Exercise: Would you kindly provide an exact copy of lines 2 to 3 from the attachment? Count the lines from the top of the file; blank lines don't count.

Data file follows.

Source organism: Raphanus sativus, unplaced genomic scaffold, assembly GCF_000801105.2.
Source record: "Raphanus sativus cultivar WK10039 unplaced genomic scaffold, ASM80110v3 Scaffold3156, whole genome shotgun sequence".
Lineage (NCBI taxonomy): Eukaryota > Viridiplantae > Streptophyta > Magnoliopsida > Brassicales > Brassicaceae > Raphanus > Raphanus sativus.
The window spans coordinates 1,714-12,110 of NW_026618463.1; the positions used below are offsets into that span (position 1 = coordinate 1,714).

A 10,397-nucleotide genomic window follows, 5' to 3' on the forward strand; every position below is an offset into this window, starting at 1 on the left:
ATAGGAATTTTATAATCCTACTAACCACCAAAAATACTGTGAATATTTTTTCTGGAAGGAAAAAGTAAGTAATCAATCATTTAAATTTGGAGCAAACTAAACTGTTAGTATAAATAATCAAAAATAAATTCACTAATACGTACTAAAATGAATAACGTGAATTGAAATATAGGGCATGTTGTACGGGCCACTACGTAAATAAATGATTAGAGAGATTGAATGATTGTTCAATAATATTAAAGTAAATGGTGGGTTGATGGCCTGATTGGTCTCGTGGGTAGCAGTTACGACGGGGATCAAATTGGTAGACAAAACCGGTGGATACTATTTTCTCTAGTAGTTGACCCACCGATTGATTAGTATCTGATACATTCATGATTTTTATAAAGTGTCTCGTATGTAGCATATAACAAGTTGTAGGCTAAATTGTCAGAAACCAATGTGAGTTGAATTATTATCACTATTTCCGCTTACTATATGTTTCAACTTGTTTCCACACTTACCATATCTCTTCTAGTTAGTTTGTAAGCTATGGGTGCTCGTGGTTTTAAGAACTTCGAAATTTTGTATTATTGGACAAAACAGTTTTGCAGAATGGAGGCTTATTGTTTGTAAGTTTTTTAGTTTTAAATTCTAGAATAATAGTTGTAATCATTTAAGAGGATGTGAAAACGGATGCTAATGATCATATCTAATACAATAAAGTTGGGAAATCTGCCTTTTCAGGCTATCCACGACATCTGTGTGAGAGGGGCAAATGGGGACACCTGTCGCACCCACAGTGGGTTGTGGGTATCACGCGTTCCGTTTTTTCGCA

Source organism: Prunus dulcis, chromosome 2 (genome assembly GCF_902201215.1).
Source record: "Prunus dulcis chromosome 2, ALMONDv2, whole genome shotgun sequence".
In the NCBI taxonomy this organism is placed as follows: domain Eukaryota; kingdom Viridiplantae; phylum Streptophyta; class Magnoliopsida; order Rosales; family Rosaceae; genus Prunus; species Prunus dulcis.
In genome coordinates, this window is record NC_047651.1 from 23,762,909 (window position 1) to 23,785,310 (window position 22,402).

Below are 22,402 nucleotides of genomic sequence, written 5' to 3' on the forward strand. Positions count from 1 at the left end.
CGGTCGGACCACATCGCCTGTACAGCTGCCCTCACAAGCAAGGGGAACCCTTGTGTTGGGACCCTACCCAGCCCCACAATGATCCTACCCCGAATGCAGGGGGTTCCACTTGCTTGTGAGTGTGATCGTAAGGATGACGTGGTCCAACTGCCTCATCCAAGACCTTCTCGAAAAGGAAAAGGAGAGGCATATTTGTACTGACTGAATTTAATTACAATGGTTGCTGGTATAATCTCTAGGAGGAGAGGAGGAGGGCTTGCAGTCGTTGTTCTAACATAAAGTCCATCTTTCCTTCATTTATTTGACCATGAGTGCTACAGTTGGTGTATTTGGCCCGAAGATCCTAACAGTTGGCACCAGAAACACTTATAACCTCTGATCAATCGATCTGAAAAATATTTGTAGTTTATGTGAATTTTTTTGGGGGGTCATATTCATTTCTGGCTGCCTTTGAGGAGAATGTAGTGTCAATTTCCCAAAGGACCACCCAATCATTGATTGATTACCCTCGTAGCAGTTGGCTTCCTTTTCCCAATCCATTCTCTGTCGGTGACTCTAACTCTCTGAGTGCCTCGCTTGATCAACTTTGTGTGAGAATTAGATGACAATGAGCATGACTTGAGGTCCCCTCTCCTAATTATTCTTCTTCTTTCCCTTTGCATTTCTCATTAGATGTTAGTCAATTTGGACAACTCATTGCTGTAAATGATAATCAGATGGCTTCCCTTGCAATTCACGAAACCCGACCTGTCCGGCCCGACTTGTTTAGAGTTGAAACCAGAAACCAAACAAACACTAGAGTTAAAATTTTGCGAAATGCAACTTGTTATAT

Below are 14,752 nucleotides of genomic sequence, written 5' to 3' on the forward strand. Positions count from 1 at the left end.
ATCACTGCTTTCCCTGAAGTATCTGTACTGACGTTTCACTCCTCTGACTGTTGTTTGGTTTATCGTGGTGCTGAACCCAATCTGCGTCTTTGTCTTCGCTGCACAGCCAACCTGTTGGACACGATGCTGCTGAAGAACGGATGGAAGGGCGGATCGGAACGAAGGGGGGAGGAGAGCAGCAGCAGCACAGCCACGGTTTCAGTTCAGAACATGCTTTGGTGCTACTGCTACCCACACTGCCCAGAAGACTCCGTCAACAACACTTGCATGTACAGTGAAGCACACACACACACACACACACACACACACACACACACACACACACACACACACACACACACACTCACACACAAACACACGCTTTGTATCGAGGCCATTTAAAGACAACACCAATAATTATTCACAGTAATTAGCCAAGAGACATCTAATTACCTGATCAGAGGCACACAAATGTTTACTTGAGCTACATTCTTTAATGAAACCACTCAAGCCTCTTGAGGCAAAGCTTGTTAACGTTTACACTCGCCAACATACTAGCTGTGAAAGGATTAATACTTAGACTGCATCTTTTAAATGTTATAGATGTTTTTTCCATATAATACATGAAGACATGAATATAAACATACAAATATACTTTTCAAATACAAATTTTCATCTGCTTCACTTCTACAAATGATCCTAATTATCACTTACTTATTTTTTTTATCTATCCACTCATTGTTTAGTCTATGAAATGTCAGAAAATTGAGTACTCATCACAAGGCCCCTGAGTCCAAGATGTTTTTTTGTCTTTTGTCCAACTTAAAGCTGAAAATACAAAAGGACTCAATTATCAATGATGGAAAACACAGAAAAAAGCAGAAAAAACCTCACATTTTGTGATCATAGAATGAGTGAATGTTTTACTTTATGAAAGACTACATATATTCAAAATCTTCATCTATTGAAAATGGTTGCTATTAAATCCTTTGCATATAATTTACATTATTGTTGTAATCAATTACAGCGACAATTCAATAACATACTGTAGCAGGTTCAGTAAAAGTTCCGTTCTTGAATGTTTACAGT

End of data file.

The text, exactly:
Source record: "Raphanus sativus cultivar WK10039 unplaced genomic scaffold, ASM80110v3 Scaffold3156, whole genome shotgun sequence".
Lineage (NCBI taxonomy): Eukaryota > Viridiplantae > Streptophyta > Magnoliopsida > Brassicales > Brassicaceae > Raphanus > Raphanus sativus.